After spending four seasons in the Mets minor league system where he posted a 30 and 26 record mainly as a starter, Scott Holman was called up to the big club as a September call up in 1980. He made his Major League debut on September 20th pitching one inning of scoreless relief in the Mets 9-6 victory over the Pittsburgh Pirates. He would pitch in four games for the Mets in 1980 posting a 1.29 ERA in seven innings.
Scott Holman spent the entire 1981 season pitching for the Jackson Mets, the Mets double A affiliate where he posted a 4 and 9 record in 20 starts. After posting a 10-8 record for the Tidewater Tides, the Mets Triple A affiliate, in 1982 Holman was called back to majors in September. On September 17th, he made his first Major League start against the St Louis Cardinals. Holman pitched four innings and allowed four runs and four hits to suffer the loss. In his next start, he posted his first Major League victory by defeating the Chicago Cubs 5-2. Than in his third start he posted his first complete game victory by defeating the Pittsburgh Pirates 4-1. Holman would finish the season with a 2-1 record and 2.36 ERA.
Based in large part to his strong finish to the 1982 season Scott Holman spent the entire 83 season with the Mets splitting time between the starting rotation and the bullpen. Though he posted a respectable 3.74 ERA in 101 innings he finished with a 1-7 record. His only victory came on June 5th when he defeated the Los Angeles Dodgers 4-2 throwing 8 1/3 innings.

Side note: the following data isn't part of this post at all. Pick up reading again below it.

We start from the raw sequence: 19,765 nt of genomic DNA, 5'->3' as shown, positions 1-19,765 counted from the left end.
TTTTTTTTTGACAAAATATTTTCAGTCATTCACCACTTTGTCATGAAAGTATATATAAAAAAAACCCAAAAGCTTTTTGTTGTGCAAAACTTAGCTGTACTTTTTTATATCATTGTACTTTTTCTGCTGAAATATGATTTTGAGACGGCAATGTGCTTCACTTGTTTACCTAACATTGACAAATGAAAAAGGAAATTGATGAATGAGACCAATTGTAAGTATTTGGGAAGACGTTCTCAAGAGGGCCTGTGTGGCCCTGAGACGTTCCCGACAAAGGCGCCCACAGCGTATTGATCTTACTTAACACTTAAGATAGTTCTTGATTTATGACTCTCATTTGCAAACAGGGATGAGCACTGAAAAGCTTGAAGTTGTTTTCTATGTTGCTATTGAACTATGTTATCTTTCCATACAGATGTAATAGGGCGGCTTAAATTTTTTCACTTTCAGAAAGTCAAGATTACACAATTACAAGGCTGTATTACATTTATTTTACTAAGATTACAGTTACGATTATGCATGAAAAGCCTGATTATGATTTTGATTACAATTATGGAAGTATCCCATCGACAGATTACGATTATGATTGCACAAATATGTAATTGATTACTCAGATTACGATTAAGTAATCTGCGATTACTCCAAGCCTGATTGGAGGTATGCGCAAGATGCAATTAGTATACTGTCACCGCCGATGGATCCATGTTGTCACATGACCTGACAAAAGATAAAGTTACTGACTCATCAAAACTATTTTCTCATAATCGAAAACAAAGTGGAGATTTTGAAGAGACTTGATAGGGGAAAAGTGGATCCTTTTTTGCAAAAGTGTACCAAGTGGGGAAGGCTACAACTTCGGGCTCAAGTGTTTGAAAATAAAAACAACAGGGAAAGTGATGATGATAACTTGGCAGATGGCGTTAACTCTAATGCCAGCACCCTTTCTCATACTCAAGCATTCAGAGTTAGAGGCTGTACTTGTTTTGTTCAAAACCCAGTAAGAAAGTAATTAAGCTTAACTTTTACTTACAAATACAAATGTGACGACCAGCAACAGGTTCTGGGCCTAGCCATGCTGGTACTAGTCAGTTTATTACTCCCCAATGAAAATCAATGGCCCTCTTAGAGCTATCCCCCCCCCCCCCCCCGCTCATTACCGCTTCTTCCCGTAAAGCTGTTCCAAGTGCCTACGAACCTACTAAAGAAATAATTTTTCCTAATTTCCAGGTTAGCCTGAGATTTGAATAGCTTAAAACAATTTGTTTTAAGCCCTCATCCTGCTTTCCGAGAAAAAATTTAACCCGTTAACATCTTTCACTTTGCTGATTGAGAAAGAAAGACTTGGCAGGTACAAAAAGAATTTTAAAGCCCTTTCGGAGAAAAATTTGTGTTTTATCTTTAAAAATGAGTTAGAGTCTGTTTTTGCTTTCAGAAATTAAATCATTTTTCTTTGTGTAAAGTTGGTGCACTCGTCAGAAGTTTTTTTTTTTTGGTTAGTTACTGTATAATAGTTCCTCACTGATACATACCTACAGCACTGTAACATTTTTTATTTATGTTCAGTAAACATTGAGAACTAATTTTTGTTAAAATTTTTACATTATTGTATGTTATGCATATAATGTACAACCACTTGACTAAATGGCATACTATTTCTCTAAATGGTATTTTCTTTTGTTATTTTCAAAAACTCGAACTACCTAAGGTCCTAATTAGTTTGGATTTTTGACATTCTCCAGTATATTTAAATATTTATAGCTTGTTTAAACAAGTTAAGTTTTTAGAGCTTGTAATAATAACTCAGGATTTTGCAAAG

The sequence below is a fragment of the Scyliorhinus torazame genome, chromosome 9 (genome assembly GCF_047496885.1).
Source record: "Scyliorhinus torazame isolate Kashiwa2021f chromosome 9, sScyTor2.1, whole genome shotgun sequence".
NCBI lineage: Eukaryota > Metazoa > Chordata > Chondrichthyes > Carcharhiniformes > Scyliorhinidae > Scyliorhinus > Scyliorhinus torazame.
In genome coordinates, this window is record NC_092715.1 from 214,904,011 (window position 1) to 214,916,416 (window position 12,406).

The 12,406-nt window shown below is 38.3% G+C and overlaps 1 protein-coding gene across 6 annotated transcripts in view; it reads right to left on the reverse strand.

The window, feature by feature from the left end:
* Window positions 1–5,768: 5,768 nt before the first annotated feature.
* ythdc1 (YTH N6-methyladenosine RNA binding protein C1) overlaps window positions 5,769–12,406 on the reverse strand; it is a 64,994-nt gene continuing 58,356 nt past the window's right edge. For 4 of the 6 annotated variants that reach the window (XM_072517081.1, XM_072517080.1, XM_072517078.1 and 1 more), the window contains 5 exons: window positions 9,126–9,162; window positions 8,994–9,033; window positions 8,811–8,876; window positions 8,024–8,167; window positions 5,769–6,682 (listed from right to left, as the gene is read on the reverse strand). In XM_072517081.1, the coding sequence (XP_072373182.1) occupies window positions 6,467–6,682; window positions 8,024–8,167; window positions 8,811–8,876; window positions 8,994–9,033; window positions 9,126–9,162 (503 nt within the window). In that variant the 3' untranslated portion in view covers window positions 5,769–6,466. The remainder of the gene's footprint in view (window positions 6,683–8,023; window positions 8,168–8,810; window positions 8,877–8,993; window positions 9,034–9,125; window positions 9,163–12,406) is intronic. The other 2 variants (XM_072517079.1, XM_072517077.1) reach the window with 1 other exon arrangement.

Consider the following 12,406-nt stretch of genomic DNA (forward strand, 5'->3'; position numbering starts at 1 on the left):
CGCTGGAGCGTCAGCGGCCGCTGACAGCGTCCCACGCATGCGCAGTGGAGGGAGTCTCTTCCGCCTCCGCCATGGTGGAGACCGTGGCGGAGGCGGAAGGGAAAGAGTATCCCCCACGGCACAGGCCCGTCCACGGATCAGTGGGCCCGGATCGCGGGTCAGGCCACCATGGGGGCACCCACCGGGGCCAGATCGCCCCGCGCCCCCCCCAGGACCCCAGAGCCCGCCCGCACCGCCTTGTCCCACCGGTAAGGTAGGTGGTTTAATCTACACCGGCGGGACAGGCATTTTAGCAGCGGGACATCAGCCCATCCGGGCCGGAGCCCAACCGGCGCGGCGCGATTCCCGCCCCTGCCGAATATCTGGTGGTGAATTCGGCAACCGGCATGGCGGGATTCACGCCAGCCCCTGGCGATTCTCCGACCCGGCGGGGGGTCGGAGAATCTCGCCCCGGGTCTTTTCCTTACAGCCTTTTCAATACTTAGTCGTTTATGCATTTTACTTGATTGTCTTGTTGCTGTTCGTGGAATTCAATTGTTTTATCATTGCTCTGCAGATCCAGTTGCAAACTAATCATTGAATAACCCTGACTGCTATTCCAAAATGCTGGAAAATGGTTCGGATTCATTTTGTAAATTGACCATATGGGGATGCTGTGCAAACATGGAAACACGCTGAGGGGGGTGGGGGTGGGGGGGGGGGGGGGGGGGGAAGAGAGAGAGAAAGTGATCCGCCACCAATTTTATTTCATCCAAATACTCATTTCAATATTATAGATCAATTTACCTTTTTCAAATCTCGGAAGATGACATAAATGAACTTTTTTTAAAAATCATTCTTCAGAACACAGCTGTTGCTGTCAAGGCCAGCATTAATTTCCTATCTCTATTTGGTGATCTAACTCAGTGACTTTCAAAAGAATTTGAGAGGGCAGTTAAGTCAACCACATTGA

1983 would be his last season in the majors though he did spend two more seasons in the minors. In 43 games for the Mets Scott Holman posted a 3-8 record with 3.34 ERA.
While with the Mets Holman wore number 26 in 1980 and number 28 from 1982-83.
Right-handed pitcher Mark Bomback was acquired from the Milwaukee Brewers on October 26, 1979 in exchange for fellow pitcher Dwight Bernard At the time of the trade Bomback was a 9-year minor league veteran who and had just 1 2/3 innings of major league experience.
Bomback started out the 1980 season in the Met bullpen before being moved into the starting rotation at the end of April. In his first start with the Mets on April 23 he earned his first major league victory by allowing just 1 run over 7 innings. He followed that up by pitching a complete game 2 hit shutout against the eventual World Champion Philadelphia Phillies.